Monday, August 03, 2009
Black Sheep @ The Box Office: No Laughing Matter
$23 million doesn’t sound like the opening weekend gross of a number one summer title but it is for this week’s FUNNY PEOPLE. In fact, that amount is the lowest gross of any number one film this summer and also 23% less than what writer/director, Judd Apatow’s last movie, KNOCKED UP, pulled in on its opening weekend. Still, distributor, Universal, thinks the number is great and falls perfectly in line with what they had in mind to begin with. Now, that’s funny.
FUNNY PEOPLE is considered a departure for both the director and the star, Adam Sandler. The major reason for that is that it isn’t very funny. To be fair, it isn’t supposed to be – it is a movie about a dying comedian after all. The departure angle is Universal’s argument for the supposedly acceptable gross. They believe the picture will speak for itself and that it will grow just like the director and star have grown in the weeks to come. One problem with that theory – reviews are mixed to poor. They’re not about to be booed off stage but it shouldn’t be too hard to follow them.
Audiences weren’t interested this weekend in much of anything that Hollywood had to offer. ALIENS IN THE ATTIC opened on over 3100 screens but only mustered a very earthly $7.8 million. And horror flick, THE COLLECTOR, missed out on the Top 10 and couldn’t crack an average higher than $3K. It was the holdovers that most impressed this week. HARRY POTTER AND THE HALF-BLOOD PRINCE redeemed itself after a 60% drop last week by slipping less than 40% this week. That did of course have to do with the addition of over 160 IMAX screens as it had to wait in line for TRANSFORMERS: REVENGE OF THE FALLEN to finish its IMAX run first. Last week’s number one, G-FORCE, has now pulled in over $66 million in under 2 weeks. And comedy hits, THE HANGOVER and THE PROPOSAL are still only dropping off with scant 20-something percents week on week.
The art-house crowd also had much to celebrate this week as expansions went smoothly and launches started solidly. (500) DAYS OF SUMMER made its first major move toward the mainstream with the addition of 181 screens. It still managed an average of over $10K per screen and will certainly find itself in the Top 10 next week when it adds 800 more screens. THE HURT LOCKER has not seen as much success as that but that stands to reason given the heavier subject matter. Still, now playing on over 500 screens, the Oscar contender saw its gross increase week on week by another 32% for a total of $6.8 million. And British import and Black Sheep favorite, IN THE LOOP added 27 screens for 60% increase and an average of nearly $9K. As far as launches go, the dolphin documentary, THE COVE, opened to a solid $13K average on just four screens (look for the Black Sheep interview with the director coming later this week) but it was ADAM, a Fox Searchlight picture about an unlikely love, that scored this week’s biggest per screen average, with $16.5K.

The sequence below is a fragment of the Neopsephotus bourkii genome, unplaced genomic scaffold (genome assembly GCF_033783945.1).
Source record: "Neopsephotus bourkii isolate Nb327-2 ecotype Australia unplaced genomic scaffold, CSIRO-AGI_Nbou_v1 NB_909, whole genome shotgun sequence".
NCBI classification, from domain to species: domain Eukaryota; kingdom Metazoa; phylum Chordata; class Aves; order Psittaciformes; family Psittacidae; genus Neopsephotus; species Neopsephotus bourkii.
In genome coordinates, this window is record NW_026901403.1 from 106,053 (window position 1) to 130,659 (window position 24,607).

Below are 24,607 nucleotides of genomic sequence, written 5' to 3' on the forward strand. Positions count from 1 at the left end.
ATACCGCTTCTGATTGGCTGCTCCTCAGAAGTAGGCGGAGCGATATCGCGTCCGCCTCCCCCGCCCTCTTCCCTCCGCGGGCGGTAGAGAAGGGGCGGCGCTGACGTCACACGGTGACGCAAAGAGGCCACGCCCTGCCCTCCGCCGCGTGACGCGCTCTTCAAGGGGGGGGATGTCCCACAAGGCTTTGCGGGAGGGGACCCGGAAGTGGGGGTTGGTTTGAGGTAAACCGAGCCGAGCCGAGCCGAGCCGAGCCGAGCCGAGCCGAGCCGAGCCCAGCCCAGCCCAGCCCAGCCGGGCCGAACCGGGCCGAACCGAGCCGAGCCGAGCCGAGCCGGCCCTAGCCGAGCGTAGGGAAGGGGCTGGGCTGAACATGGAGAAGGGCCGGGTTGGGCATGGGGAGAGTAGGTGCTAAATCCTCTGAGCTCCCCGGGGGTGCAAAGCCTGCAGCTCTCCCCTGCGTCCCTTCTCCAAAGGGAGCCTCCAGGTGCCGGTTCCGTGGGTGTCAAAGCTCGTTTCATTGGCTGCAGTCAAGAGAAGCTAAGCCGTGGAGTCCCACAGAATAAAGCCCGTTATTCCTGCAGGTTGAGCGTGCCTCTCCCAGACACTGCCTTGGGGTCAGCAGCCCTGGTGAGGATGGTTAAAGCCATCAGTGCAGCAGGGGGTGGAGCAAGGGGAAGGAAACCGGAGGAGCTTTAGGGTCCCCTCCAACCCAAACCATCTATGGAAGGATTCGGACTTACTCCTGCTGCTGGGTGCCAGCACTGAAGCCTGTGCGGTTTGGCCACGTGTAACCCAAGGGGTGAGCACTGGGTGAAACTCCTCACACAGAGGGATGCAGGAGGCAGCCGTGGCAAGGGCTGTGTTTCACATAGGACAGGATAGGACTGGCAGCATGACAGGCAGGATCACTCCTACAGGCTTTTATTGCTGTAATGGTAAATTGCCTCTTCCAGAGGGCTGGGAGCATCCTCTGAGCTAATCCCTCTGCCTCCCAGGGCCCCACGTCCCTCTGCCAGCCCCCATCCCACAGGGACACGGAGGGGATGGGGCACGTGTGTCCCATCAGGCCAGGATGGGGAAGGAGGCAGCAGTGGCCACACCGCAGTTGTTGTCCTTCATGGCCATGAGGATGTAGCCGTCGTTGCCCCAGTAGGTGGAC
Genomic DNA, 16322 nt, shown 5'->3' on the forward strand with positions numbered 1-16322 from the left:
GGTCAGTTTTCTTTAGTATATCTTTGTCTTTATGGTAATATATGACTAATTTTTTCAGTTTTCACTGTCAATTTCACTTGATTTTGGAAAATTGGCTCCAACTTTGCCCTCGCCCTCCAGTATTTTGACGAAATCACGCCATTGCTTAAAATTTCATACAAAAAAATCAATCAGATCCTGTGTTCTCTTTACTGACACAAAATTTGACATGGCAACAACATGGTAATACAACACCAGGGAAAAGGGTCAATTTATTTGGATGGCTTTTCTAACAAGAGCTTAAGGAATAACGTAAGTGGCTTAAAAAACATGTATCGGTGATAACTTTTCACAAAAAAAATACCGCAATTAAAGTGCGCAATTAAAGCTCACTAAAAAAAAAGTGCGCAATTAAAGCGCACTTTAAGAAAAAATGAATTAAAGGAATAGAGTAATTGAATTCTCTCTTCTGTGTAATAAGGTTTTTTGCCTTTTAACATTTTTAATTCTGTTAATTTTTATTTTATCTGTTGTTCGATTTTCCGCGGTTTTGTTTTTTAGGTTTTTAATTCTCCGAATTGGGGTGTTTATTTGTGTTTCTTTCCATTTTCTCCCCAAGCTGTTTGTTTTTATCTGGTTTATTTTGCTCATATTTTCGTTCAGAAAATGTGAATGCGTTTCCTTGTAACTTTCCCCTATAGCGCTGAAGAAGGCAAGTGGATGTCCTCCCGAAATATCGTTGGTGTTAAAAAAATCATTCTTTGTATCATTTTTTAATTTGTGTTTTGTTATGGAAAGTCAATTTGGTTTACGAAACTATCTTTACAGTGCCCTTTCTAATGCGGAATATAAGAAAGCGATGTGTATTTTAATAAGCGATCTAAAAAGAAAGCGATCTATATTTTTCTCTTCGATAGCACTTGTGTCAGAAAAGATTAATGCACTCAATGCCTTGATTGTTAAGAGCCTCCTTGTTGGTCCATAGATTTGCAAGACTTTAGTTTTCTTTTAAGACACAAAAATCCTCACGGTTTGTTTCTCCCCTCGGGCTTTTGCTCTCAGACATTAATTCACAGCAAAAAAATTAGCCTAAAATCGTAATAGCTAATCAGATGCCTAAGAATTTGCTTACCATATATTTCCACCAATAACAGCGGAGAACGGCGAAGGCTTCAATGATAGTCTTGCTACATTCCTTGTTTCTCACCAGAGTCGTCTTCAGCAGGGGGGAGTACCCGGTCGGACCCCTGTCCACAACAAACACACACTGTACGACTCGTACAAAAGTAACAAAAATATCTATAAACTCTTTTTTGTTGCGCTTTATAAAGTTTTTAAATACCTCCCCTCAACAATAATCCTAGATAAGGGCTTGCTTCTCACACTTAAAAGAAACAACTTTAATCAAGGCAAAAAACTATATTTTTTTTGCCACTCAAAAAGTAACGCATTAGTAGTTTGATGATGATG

NEXT WEEK: The last of the summer blockbusters, G.I JOE blasts its way onto over 3500 screens. Sony counter-programs with the Meryl Streep/Amy Adams comedy, JULIE & JULIA on 2300 screens. Universal gets scary with THE GETAWAY on 2000 screens. And the quirky Charlene Yi/Michael Cera mockumentary, PAPER HEART opens on 40 screens.
Sources: Box Office Mojo, Variety